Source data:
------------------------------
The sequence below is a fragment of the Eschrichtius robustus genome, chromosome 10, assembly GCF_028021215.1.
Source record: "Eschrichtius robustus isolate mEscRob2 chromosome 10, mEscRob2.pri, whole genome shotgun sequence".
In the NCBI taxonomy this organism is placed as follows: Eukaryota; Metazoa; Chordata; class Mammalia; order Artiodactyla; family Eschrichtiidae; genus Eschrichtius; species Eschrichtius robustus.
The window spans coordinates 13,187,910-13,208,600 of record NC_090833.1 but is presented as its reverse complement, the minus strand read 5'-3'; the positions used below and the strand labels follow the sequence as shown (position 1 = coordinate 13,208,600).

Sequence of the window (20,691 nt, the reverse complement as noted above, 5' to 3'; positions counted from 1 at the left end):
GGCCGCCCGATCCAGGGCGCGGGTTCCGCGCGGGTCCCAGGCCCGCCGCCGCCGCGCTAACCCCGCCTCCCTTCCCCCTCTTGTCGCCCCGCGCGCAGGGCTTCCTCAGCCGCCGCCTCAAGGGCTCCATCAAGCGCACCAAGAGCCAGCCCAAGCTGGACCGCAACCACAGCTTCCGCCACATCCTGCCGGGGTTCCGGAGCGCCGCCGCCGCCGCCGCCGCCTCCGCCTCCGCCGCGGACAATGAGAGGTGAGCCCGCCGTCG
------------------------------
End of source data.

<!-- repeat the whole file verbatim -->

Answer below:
The sequence below is a fragment of the Eschrichtius robustus genome, chromosome 10, assembly GCF_028021215.1.
Source record: "Eschrichtius robustus isolate mEscRob2 chromosome 10, mEscRob2.pri, whole genome shotgun sequence".
In the NCBI taxonomy this organism is placed as follows: Eukaryota; Metazoa; Chordata; class Mammalia; order Artiodactyla; family Eschrichtiidae; genus Eschrichtius; species Eschrichtius robustus.
The window spans coordinates 13,187,910-13,208,600 of record NC_090833.1 but is presented as its reverse complement, the minus strand read 5'-3'; the positions used below and the strand labels follow the sequence as shown (position 1 = coordinate 13,208,600).

Sequence of the window (20,691 nt, the reverse complement as noted above, 5' to 3'; positions counted from 1 at the left end):
GGCCGCCCGATCCAGGGCGCGGGTTCCGCGCGGGTCCCAGGCCCGCCGCCGCCGCGCTAACCCCGCCTCCCTTCCCCCTCTTGTCGCCCCGCGCGCAGGGCTTCCTCAGCCGCCGCCTCAAGGGCTCCATCAAGCGCACCAAGAGCCAGCCCAAGCTGGACCGCAACCACAGCTTCCGCCACATCCTGCCGGGGTTCCGGAGCGCCGCCGCCGCCGCCGCCGCCTCCGCCTCCGCCGCGGACAATGAGAGGTGAGCCCGCCGTCG